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The tintype, patented in 1856, was a cheap, fast, easy-to-make, practically indestructible type of photograph that became enormously popular among the working class in the late nineteenth century. For common laborers and their families, the opportunity to join the ranks of those who owned pictures of family and friends—the upper classes—was momentous. This collection exhibits more than eighty examples of a specific kind of tintype: occupational portraits, photographs of working people with the tools of their trade. Michael L. Carlebach examines the historical significance of these tintypes and finds that they reveal a great deal about late nineteenth-century values. The subjects of these images are plumbers proudly holding their wrenches and pipe cutters, carpenters with their saws and lathing hatchets, textile workers with their spindles and yarn, icemen with their tongs. These people lived and worked at a time when a depersonalized factory system run by production and efficiency experts was beginning to dominate American industry and culture. Many of the men and women in these tintypes were part of a disappearing class of self-employed artisans and journeymen; their portraits proudly stress their individuality and the essential nobility of their work. The most common reaction of historians to tintypes has been undisguised contempt or, at best, indifference. The photographs were generally seen as hopelessly unartistic and common. Yet Carlebach celebrates these anonymous portraits and finds that they say as much about today's working Americans—who are much more likely to document their toys and leisure activities than their professions—as they do about the working men and women who proudly sat for them in a much different age.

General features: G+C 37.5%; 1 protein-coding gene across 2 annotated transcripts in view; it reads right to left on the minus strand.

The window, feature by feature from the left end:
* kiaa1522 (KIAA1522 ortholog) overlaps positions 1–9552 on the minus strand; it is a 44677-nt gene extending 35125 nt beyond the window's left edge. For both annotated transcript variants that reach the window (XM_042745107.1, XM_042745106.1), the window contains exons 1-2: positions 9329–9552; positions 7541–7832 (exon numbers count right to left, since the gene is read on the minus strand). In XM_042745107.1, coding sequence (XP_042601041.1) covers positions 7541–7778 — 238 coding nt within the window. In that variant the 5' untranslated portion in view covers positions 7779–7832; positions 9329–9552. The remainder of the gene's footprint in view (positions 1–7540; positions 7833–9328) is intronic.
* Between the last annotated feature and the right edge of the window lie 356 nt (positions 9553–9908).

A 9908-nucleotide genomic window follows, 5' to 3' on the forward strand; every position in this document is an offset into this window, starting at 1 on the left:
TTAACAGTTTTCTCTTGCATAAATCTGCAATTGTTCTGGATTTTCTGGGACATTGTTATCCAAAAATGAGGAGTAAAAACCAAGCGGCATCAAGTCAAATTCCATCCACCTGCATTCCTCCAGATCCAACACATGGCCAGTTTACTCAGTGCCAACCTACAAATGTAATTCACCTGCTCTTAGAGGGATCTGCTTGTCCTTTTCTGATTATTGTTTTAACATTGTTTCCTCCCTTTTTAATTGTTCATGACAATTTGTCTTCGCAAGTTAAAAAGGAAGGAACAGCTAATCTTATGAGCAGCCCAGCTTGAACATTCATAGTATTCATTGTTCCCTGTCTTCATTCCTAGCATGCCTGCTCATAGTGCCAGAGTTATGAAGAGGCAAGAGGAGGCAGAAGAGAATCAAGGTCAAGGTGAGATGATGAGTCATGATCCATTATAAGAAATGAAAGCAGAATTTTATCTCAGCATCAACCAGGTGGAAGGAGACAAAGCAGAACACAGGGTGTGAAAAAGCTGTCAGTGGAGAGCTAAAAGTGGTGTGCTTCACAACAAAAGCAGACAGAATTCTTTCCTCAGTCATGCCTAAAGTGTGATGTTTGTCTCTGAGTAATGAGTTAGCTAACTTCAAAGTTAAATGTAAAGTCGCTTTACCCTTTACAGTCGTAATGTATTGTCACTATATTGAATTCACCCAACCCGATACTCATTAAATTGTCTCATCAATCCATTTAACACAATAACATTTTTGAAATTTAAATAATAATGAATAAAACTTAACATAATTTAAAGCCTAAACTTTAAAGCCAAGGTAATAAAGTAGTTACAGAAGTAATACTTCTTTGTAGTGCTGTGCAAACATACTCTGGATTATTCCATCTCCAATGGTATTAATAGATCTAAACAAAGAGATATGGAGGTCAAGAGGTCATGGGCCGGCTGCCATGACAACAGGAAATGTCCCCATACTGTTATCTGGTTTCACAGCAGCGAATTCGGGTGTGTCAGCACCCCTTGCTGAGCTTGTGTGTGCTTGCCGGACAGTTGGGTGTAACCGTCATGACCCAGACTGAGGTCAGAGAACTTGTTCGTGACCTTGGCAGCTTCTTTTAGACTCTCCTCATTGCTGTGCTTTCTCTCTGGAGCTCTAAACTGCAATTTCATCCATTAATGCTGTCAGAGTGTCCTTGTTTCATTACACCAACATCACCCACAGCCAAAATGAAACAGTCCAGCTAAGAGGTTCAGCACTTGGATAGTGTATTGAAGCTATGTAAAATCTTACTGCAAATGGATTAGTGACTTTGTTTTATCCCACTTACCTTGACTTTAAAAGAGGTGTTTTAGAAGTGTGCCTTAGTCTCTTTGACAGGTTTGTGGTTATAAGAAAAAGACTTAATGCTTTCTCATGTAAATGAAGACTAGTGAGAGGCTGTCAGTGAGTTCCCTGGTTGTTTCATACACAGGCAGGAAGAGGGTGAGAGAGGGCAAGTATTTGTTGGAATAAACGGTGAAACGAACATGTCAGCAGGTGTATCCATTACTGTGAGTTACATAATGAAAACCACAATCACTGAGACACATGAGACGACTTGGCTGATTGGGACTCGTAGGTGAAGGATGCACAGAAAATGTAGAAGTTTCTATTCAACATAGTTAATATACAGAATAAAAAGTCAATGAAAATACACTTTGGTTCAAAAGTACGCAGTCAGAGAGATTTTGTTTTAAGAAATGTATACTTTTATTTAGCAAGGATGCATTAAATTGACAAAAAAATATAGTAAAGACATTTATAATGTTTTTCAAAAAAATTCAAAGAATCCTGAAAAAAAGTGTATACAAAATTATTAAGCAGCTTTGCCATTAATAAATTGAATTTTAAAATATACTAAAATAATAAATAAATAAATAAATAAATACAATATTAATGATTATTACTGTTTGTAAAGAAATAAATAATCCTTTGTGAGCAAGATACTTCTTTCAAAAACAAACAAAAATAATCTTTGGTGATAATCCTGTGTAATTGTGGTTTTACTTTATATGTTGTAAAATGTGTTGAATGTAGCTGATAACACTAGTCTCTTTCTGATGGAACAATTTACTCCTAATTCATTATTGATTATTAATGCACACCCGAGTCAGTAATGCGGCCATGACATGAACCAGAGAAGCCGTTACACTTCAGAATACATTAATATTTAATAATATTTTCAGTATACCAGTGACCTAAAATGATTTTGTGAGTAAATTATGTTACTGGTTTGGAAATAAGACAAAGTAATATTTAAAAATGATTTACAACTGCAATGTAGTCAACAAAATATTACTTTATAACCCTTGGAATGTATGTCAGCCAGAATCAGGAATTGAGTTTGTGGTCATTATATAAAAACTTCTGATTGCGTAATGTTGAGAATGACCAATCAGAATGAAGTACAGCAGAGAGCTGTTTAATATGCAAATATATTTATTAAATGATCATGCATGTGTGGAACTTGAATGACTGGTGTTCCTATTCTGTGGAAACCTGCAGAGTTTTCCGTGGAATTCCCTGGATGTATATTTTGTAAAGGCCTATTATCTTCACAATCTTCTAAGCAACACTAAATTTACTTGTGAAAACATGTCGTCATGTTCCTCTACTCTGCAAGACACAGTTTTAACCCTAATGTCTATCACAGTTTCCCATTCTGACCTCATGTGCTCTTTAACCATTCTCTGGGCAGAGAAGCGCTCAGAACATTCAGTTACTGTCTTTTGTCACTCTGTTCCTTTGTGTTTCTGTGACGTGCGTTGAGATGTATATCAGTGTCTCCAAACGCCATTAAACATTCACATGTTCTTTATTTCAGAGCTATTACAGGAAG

Chapter 1 Preface Chapter 2 Tintypes and the Democratization of Photography in Nineteenth-Century America Chapter 3 Tintype Gallery